26. 26. Pineal Gland <ul><li>Secretes only one hormone: melatonin </li></ul><ul><li>Involved in your circadian rhythm (your recognition of day and night times): </li></ul><ul><ul><li>melatonin secretion decreases in the day </li></ul></ul><ul><ul><li>melatonin secretion increases at night </li></ul></ul><ul><li>Melatonin is also involved in longer rhythms, like monthly and seasonal… and is thought to be involved in the female menstrual cycle and maybe in the onset of puberty </li></ul>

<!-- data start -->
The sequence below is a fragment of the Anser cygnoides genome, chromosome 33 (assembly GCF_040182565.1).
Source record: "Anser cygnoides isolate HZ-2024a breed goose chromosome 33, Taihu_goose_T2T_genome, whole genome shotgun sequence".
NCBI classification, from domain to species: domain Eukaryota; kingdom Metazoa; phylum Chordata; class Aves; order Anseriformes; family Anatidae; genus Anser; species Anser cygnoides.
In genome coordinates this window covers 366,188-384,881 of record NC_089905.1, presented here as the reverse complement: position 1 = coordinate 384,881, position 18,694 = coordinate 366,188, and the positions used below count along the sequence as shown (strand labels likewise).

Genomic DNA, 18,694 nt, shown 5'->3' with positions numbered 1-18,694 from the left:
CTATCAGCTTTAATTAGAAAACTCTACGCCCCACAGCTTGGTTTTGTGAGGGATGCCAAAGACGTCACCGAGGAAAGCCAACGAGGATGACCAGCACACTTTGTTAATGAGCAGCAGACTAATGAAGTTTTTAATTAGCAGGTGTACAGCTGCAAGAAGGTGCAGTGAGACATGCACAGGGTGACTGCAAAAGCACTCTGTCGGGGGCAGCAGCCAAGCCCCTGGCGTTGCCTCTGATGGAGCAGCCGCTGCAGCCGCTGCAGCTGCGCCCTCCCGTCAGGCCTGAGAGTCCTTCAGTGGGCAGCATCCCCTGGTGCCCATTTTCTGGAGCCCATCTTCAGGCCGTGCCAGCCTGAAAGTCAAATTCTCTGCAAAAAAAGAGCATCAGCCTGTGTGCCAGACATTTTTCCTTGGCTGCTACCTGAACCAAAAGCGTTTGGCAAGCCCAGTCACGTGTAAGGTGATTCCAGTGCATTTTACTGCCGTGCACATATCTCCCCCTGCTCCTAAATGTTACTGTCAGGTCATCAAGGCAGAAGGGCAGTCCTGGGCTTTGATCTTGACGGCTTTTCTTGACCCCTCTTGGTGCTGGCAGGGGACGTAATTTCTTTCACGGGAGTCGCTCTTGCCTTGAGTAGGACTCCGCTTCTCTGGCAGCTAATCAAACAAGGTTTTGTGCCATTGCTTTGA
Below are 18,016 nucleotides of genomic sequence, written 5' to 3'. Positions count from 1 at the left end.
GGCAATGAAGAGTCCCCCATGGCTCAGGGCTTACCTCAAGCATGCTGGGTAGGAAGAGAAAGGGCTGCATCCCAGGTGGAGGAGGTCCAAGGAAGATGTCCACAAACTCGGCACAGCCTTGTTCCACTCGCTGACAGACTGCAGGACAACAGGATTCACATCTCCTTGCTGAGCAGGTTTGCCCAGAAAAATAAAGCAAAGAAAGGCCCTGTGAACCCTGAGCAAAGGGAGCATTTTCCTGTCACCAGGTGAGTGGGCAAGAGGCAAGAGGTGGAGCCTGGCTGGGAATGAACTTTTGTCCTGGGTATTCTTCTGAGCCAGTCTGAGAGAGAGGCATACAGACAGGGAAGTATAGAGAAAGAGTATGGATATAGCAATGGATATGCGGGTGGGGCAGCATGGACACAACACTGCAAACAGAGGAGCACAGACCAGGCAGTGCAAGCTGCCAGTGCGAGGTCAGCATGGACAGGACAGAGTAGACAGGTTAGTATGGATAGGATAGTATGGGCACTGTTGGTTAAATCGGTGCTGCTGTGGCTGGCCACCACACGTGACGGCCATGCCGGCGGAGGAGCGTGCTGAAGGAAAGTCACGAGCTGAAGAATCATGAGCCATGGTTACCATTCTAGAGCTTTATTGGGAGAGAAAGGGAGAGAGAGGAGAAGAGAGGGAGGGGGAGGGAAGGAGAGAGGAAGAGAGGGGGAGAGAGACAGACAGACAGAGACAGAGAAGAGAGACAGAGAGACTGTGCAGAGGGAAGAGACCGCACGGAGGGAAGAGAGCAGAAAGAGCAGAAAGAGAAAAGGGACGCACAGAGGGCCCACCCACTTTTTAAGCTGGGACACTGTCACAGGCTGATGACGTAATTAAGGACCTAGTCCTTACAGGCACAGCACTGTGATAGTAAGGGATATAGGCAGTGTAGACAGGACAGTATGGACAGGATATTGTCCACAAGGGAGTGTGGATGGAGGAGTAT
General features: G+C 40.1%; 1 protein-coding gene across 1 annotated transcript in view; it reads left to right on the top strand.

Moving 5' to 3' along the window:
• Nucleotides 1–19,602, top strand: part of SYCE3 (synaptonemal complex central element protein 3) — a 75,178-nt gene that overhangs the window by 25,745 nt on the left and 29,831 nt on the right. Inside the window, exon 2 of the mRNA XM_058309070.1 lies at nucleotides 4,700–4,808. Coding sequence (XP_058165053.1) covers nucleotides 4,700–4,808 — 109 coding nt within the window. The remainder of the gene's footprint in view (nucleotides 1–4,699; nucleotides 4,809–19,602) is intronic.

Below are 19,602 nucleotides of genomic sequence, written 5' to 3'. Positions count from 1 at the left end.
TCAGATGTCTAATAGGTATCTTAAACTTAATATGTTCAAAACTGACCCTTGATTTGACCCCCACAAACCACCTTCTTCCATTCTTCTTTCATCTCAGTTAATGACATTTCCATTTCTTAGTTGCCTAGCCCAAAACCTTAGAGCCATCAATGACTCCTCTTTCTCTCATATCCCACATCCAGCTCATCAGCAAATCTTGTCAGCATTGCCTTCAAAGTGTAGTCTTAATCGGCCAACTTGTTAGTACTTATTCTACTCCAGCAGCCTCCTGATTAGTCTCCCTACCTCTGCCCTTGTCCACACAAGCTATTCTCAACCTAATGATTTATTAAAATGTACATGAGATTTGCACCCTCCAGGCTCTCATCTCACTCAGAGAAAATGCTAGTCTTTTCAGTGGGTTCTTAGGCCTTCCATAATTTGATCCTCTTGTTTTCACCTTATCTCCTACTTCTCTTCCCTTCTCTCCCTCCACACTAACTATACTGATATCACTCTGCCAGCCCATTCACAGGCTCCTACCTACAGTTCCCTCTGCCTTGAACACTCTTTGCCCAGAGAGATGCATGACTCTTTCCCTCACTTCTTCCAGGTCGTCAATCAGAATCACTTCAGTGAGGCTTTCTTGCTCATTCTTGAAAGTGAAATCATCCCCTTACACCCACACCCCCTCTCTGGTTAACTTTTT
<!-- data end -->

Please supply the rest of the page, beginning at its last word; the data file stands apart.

27. 27. Other Endocrine Glands <ul><li>Thymus Gland: secretes thymosins which are involved in white blood cell production </li></ul><ul><li>Reproductive glands (the gonads): the ovaries and the testes produce sex hormones </li></ul><ul><li>Others: too specific for now, we’ll get to them as we continue this semester. </li></ul>
  28. 28. The End!